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Re: Proposed RFC for matrix indexing and slicing

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Buddha Buck
August 29, 2000 18:13
Re: Proposed RFC for matrix indexing and slicing
Message ID:
Boy, there are a lot of people on that CC: list...  Anyone want off 
this ride?

Jeremy Howard said:
> This RFC is a good start. Here's some thoughts on ways to decrease the
> amount of new syntax and avoid the HOF ambiguity... Also, I suggest multiple
> RFCs for the different ideas contained within.

New syntax isn't a problem for me, as long as:
  1) It's unambiguous
  2) It's easy to parse
  3) It's perlish (and no, this doesn't contradict 1 and 2)

How would you recommend the RFC breakdown?

  Use ";" for matrix index separator
  Use named iterators for matrix indices

anything else?

> Buddha Buck wrote:
> > I propose the use of ';' as a separator for index terms when accessing
> > multi-dimensional arrays (matrices).  The syntax
> > "$matrix[$w;$x;$y;$z];" is clearer and more flexible than other
> > proposed alternatives.  The flexibility is mainly in the possibility
> > of a robust slicing syntax.
> >
> I prefer the syntax I suggested yesterday:
>   $a[[$i,$j,$k]];

Hmmm...   This is using an anonymous array ref as an index into an 
array to me...

Do you think you should be able to do:

sub getmouseposition () {
  my ($x,$y) = ( $mouse->getx(), $mouse->gety() );
  return ($x, $y);

$point = [ getmouseposition() ];   # returns ($x,$y)
$a[$point] = $color;

> which also allows multiple elements:
>   $a[[$i,$j,$k], [$x,$y,$z]];

Noting the later correction to @a...

This would be analogous to the perl5 slice @a[2,5]?  Or would it return 
more than two elements?

If this is right, that there is a hole in my proposal...  I don't have 
a way to take that sort of slice.

Hmmm...  Could we combine the two?

Given the matrix  

$a[1;1] is equivilant to $a[[1;1]] and evaluates to j.
@a[1,2;1,2] has no simple [[]] equivilant and evaluates to [[j,k],[y,z]]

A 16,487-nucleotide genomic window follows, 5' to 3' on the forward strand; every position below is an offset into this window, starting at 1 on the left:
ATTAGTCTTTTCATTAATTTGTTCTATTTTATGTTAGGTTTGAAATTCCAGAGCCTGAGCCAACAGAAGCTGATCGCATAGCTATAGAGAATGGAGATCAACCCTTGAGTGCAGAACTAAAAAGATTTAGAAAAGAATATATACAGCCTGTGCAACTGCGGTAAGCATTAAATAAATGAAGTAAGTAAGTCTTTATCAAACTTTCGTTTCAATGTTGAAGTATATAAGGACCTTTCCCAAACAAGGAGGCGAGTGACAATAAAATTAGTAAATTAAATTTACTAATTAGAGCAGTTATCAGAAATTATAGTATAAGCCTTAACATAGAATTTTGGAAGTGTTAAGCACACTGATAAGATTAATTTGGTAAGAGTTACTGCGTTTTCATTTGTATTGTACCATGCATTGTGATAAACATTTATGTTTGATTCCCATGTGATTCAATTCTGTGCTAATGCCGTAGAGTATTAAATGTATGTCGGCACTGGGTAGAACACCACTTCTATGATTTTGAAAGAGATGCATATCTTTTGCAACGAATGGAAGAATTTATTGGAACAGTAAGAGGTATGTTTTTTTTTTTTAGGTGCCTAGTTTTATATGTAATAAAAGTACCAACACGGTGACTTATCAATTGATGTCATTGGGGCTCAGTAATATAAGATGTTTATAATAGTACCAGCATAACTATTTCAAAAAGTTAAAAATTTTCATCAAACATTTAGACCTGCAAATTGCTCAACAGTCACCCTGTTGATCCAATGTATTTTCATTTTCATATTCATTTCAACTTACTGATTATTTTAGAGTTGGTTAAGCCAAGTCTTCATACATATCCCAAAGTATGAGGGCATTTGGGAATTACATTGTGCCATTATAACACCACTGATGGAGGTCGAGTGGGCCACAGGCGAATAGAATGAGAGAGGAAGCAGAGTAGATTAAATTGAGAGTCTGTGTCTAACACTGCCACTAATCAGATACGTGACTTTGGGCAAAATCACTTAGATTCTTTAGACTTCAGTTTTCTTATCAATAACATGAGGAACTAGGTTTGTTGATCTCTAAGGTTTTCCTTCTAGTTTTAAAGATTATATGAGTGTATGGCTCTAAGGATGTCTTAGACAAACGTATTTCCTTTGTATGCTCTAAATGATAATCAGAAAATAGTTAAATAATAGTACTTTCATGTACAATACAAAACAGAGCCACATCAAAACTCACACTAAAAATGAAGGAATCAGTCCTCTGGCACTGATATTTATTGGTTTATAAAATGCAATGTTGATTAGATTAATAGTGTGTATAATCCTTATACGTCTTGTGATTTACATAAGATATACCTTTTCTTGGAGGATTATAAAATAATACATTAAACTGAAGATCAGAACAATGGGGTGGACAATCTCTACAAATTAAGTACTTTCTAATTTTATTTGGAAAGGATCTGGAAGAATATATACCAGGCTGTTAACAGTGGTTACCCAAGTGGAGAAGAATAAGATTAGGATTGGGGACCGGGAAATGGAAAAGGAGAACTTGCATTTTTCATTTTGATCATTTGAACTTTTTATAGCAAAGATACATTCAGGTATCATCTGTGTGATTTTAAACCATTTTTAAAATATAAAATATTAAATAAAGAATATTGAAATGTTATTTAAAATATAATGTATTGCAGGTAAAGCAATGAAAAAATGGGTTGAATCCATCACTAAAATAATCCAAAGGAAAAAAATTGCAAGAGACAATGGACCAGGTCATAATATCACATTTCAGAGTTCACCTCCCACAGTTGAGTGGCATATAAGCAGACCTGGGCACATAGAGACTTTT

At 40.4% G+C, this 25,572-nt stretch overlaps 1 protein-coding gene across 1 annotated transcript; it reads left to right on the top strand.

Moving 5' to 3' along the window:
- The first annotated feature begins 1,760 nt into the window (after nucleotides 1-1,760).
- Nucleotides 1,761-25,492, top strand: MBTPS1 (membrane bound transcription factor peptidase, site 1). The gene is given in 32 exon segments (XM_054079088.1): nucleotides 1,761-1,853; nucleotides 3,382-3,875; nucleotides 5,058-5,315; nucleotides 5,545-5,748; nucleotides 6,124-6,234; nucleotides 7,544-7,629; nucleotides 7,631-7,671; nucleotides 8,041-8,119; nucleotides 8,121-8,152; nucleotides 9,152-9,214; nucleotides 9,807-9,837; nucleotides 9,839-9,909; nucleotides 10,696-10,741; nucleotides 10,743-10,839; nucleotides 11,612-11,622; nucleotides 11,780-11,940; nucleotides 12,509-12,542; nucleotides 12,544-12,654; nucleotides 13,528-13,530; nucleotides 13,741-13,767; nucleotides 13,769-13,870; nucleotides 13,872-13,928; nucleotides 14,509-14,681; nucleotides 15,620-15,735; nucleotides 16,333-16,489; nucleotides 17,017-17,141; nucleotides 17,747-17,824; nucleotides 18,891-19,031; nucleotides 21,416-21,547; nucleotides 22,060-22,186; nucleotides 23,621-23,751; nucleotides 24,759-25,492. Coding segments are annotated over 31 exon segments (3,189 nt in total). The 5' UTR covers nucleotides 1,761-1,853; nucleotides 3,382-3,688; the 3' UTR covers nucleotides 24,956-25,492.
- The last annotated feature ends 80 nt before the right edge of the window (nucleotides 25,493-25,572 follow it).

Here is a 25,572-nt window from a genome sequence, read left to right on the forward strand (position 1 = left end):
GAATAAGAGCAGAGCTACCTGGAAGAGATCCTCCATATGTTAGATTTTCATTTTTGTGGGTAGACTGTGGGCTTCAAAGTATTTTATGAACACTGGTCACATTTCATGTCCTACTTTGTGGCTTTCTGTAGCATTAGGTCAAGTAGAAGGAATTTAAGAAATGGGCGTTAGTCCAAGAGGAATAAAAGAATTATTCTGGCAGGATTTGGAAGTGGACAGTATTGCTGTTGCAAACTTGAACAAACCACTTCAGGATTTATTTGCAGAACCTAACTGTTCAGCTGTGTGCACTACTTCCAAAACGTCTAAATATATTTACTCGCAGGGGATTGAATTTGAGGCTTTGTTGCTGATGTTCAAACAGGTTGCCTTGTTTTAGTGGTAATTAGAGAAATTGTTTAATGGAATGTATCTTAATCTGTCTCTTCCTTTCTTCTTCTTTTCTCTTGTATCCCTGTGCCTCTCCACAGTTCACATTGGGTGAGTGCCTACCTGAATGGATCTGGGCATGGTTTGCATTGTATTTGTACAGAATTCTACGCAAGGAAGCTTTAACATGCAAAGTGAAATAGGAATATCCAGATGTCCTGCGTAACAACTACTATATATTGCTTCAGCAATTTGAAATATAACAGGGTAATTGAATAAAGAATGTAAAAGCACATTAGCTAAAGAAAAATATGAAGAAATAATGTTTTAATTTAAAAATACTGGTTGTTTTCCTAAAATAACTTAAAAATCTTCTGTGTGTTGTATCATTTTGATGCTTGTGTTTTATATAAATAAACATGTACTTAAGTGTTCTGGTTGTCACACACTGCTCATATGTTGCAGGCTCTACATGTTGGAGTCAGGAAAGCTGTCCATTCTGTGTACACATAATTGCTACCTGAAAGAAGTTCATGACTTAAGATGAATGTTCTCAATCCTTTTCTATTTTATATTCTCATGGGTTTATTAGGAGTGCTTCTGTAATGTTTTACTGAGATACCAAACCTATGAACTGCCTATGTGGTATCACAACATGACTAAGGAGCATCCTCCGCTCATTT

@a[[1;2],[1;2]] has no simple [;] equivilant and evaluates to (y,y)

 > Since this would just be syntactic sugar over a list ref of list 
refs (under
> my proposal yesterday), you could also say:

Let's just say that I would prefer the syntax be implementation-independ
ent.  lists of lists are not necessarily the best way to do this, and 
I'd rather that the -internals folks didn't have their hands tied 
because the syntax demands a particular implementation.

My proposal would work just as well over an internal lists of lists 
representation as it would over others.

>   $a[$i][$j][$k];
> In addition, I would like to see multiple elements be accessible in this
> way:
>   $a[$i,$x][$j,$y][$k,$z];  # == $a[[$i,$j,$k], [$x,$y,$z]];

$a[$i,$x][$j,$y][$k,$z] already can be used as an lvalue.  I'm not 
entirely sure what it does, but it works.  I would guess that it's the 
same as $a[$x][$y][$z], which is not what you want.  How do you 
distinguish the two cases?
> > Although I know of no RFC's that recommend the implementation of
> > matrices, I expect such a proposal to be made, and this RFC does not
> > make such a suggestion.
> >
> I want to nut out the list of lists proposal I suggested yesterday on the
> list further before I submit an RFC on this.
> >     $matrix[$x][$y][$z]   # aka "(Lo)*L" notation ( (lists of)* lists)
> >     $matrix[$x,$y,$z]     # aka "[,,]" notation